Seattle traffic signals not the root of Mercer Street’s giant backups

Jun 25, 2014, 4:30 AM | Updated: 9:40 am

In KIRO Radio’s Chokepoints series, we take a closer look at the traffic issues plaguing commuters in the Puget Sound region.

Terri in Shoreline sent us a note blaming her one-hour wait to get on I-5 from Mercer Street on light timing. She believes the lights are not timed properly to help get the cars through efficiently.

To investigate her claim I sat down with Saeed Nowkhasteh, the traffic signal operations supervisor for the City of Seattle, and asked him about it.

He said the problems on Mercer have nothing to do with the light timing.

“Mercer is timed fairly well, in my opinion,” Nowkhasteh said. “If you look down the corridor and see every light is green and nobody can move, that’s because of the congestion. There is nothing you can do with the timing to address that.”

He asked me if Terri was leaving Seattle Center on a normal day or after an event. It turns out she was leaving an event with thousands of people in attendance. That likely had something to do with her delay.

Mercer Street backs up during peak times primarily because of the volume of cars, and the fact that I-5 is usually backed up, too, which prevents a good flow.

Nowkhasteh has five engineers working for him that spend all day tracking public complaints. They make sure the sensors are working and are triggering properly. They make sure the pedestrian actuators are working, as well.

Despite what some drivers might think, their goal is to move everyone as efficiently as possible.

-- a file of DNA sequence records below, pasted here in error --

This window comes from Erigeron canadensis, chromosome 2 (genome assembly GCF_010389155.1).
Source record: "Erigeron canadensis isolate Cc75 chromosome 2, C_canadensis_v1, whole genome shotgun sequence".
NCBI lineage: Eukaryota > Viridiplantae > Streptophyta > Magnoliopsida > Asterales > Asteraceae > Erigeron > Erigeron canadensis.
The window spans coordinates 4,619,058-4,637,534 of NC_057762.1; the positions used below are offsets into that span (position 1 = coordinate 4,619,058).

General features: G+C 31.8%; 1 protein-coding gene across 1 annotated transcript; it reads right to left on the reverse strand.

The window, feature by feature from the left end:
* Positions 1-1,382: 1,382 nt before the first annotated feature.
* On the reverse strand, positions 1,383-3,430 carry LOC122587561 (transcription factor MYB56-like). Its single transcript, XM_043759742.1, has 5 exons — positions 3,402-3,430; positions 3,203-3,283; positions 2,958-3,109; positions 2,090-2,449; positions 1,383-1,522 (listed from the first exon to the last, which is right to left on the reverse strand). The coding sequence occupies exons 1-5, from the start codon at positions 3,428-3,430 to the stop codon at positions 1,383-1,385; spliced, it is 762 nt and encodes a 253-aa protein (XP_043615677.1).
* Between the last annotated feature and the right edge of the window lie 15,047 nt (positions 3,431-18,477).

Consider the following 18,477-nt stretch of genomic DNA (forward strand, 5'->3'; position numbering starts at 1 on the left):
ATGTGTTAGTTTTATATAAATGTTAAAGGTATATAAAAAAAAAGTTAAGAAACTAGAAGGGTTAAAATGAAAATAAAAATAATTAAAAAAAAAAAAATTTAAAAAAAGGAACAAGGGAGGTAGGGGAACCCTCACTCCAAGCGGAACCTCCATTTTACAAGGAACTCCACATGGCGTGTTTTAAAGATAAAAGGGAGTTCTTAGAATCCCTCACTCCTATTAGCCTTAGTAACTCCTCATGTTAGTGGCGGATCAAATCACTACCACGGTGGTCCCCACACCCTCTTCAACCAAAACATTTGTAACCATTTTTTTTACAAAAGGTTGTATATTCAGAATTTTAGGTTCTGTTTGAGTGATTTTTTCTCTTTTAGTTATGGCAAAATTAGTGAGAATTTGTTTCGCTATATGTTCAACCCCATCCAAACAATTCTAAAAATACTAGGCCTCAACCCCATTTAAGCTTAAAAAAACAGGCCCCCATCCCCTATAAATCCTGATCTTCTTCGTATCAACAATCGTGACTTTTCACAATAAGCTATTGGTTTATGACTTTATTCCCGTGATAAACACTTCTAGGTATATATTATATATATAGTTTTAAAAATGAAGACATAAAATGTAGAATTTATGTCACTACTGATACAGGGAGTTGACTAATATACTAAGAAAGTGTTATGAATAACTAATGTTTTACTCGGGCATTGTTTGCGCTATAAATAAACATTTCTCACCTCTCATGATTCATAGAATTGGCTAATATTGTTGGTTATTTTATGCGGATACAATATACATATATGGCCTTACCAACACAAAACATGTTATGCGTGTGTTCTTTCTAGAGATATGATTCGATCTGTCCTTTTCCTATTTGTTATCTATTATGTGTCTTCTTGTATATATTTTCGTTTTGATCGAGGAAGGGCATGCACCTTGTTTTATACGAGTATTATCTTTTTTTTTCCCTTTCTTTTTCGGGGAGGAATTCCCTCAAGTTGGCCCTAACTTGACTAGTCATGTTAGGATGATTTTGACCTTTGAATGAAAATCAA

“There are some challenging situations that we have to deal with, but that’s our job,” he said. “We’re working for the public. We’re trying to make their lives easier.”

An example of the effort to work with the public is Nowkhasteh’s story of a woman who wanted 40 seconds for the walk signal across a major road so her elderly husband could cross the street safely.

There was no way Nowkhasteh could give her 40 seconds at the crosswalk, but he went out and met with her and watched her husband shuffle slowly across the road. He made it about two-thirds of the way on the current cycle. He asked her if three or four more seconds would be good enough. She said OK, and he made it happen.

The city can change light times on the fly if they need to, but Nowkhasteh said to time a corridor properly, he needs to study it and input all the possible variables into a special software program.

Every year, they look at certain corridors and re-optimize them. His team is working on about 30 intersections on Rainier Avenue right now to get them better timed, and not just for drivers.

“There are a lot of pedestrians there,” he said. “There are buses. There are bicyclists. There are trucks. We have to accommodate everybody and give them a fair chance of not having too much delay. It becomes a little bit tricky.”


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